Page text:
I am left with the understanding that Google has been paid off, or sees political merit themselves, to removing evidence of an event from public awareness.

Thanks, Google — I had thought your mantra was ‘Do No Evil’; now I can see that it’s really ‘Hide Evidence of Evil to Protect those on the Left’.

LINK: “Joe Biden’s Shotgun Advice Could Land Jill Biden in Jail” (

So, I used to have this 300Gb external hard drive…

That’s “used to have”, as in, it’s still taking up space in our house — but now it only makes a feeble ‘click-click-click’ sound when I try turning it on.

I haven’t plugged it in for years; but was looking to pull copies of the pictures I took when our house was being built… I got to capture what the walls looked like before the builders closed them all up with drywall — and specifically, where the wires, pipes, and ductwork are (so that I didn’t accidentally cut into one of them during renovations and repairs).

But, it doesn’t look like I’m going to be able to provide those pictures to the new owner (we’re still shopping for one, as well as a new home for ourselves). The drive is dead, and it was the only copy of everything that was on it.

But I was just telling the woman that promised to Love, Honor, and Share My Broadband that it’s been so many years since I’ve backed up files to it that I don’t know what I’m missing. That’s a good thing, at least in that I don’t know what to mourn — I have little idea what I no longer have access to. But this was my backup drive for all the machines I’ve used up until about four years ago.

After that, I started using cloud storage more and burning things to DVD-R discs… not out of a deliberate plan to change my methods but because my backup drive was completely full.

Full of data that I have now lost.

At least I know the NSA can no longer read my files, either.

LINK: “Maxtor OneTouch III FireWire 400 and USB 2.0 Data Sheet” (

Oops… what happens if you crack your iPad glass?

Apple’s iPad line — and in fact, most of the tablets out there on the market — are a lot sturdier than they look. However, (to paraphrase the Ohio State motto), doo-doo happens. Today a fellow techie (who has the chops and tools to refurb any laptop, any style) shot me a note about repairing an iPad 2 that has a visible (and distracting) crack.

The cheapest route might be to do it yourself (tutorial vid and parts list below); however it’s not for the faint-of-heart. The tolerances inside are so close that it’s more like repairing a watch than cracking open a laptop. Getting it to look pristine when you are done (with no dust inside, etc.) can be tough — even with a controlled, clean workspace.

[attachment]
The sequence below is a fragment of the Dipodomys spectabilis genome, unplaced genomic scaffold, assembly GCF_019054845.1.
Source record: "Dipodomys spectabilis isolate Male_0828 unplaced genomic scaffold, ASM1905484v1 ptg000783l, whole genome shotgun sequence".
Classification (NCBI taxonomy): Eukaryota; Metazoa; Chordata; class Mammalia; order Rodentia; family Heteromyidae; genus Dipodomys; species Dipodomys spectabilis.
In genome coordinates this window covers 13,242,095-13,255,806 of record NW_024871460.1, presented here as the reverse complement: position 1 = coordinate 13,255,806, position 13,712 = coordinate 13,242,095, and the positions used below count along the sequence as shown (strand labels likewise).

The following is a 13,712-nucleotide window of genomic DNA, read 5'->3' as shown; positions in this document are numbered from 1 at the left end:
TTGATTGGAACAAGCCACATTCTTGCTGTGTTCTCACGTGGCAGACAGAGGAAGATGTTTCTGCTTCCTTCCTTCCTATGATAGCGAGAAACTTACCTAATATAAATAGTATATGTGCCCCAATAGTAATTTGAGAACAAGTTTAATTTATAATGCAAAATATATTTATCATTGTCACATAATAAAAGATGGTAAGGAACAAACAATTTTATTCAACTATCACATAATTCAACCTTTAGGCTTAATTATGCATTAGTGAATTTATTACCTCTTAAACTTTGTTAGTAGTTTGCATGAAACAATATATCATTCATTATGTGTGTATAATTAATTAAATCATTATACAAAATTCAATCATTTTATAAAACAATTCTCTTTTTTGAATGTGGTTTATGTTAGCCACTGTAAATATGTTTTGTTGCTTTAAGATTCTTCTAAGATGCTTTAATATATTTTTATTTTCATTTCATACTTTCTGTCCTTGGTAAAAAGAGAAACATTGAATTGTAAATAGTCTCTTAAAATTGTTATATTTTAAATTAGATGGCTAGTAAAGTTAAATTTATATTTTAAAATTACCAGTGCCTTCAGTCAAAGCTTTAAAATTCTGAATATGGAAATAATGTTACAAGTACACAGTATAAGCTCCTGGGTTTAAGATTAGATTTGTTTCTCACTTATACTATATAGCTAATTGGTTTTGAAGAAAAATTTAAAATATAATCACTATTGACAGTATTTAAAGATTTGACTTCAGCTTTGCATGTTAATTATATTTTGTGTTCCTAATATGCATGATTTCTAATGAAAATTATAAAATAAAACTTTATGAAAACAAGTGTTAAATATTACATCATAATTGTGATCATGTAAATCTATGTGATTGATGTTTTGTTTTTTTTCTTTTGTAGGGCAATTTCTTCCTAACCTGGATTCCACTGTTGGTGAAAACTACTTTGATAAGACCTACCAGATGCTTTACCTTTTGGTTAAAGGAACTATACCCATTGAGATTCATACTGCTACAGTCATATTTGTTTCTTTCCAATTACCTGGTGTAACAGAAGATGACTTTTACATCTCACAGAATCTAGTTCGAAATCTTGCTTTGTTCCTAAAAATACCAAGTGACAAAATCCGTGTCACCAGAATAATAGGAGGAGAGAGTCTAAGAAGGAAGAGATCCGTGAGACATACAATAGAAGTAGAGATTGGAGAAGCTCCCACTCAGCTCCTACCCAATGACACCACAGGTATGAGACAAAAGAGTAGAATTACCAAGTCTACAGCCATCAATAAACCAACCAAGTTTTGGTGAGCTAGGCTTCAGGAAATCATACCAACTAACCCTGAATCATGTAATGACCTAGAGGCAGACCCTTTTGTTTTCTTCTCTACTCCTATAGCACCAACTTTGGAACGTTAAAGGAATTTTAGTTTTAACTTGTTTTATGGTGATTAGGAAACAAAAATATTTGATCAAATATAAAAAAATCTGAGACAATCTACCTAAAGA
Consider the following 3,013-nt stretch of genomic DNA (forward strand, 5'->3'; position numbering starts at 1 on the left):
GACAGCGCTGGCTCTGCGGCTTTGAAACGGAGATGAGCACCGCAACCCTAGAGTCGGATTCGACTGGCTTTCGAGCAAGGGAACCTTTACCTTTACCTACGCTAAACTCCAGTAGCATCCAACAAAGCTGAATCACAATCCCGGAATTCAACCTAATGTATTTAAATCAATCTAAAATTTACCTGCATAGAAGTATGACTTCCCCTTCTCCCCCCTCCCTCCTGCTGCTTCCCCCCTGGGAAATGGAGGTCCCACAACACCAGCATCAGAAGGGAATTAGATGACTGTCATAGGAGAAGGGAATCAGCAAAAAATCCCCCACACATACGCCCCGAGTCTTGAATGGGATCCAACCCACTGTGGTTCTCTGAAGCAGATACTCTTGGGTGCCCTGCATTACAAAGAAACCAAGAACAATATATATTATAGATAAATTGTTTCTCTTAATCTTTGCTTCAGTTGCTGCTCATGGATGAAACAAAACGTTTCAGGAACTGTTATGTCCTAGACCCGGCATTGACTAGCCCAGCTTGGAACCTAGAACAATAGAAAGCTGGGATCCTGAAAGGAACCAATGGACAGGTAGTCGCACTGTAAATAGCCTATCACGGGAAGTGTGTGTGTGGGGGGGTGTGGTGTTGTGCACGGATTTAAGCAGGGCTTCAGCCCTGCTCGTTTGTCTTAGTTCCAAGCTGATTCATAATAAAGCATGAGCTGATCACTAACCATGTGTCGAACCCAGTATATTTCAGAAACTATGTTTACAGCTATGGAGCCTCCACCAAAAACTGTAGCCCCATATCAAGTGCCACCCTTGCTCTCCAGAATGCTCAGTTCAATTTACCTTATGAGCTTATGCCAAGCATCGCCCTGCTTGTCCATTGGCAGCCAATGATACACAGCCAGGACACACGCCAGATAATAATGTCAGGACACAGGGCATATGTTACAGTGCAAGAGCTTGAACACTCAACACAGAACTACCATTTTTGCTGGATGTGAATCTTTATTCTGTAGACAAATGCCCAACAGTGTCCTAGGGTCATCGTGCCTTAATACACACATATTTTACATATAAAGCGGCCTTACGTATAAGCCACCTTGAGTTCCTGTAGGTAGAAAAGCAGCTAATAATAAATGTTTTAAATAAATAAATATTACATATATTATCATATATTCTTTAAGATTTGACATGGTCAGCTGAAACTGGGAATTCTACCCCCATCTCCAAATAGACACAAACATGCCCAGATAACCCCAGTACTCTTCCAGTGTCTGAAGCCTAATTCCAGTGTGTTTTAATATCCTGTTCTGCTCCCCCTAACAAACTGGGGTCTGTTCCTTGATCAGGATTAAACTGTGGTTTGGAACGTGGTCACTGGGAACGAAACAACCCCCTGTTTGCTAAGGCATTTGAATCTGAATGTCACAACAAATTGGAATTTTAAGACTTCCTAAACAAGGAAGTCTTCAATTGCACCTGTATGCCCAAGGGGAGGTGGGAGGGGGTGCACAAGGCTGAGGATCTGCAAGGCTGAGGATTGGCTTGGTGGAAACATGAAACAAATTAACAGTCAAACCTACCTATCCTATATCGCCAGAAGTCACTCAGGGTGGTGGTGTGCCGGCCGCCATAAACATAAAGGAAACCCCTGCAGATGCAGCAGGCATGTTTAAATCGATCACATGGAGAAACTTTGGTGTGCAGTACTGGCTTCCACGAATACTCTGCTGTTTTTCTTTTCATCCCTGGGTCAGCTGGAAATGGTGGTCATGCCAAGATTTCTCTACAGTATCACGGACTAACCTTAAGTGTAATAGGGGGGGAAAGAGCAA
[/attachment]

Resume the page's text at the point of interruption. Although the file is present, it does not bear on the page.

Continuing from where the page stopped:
But Apple sometimes cuts people a break on the repair at the Genius Bar; so it’s worth a visit to the Keystone Apple Store to find out. Worst-case, I’m seeing that Apple *can* charge $300 for the repair — which hardly seems worth it since you can get a new iPad Mini in the same price range.

LINK: “Replacement Parts For iPad 2” (
LINK: “Cracked the ipad screen, got a free replacement from the apple store” (

Facebook Graph Search: *NOW* is the PERFECT TIME TO PANIC!

Do. Not. Panic. Sadly, the AOLstyle panic-attacks are still alive and well; they just focus on Facebook now, since even your grandma has abandoned AOL. BUT, there is still plenty of unfounded fear to go around — so if you haven’t bothered to check the viral status message that is going around with something like yet, here is the non-hoaxy low-down:


Only content that is publicly available to view is available in Facebook’s Search Graph; in other words, if a user has set their settings to be private, than their information will not show up and their content will not be indexed in the internal search (read more on making your Facebook settings private in How to Block Searches Of Your Facebook Profile).


If you take the recommended steps, all you really do is remove your friend’s updates, Likes and Comments from YOUR view. You are not protecting yourself, or them. You simply won’t see their updates when you use Facebook. Why would you do that? Why remove your friends’ updates from YOUR view? Isn’t that why you are friends in the first place, so you can see what they are up to? There are 3 recommendations I make to better protect your information, and they will quickly get progressively more draconian. …

Contrary to what’s claimed, Graph Search won’t make any of your Facebook content or other activities visible to strangers unless they’re already visible to the general public per your own privacy settings. It simply gives other members another way to find your stuff. For example, if your current privacy settings only allow friends to view photos and status updates, Graph Search won’t change that — only friends will be able to see your content in search results. However, if your current settings allow your content to be viewed by everyone, then everyone, friends and non-friends alike, will be able to see it in Graph Search results. That’s pretty straightforward.


I repeat: Do. Not. Panic.


Friday, July 27th – International SysAdmin Appreciation Day

No, we’re not making this up — go and buy a cold Dew for the guys in your company’s basement; this is their day for kudos. Friday, July 27, 2012, is the 13th annual System Administrator Appreciation Day.

For motivation, I’ll remind you that if you tick these guys off, they could:

  1. Suspend your network priviledges
  2. Block iTunes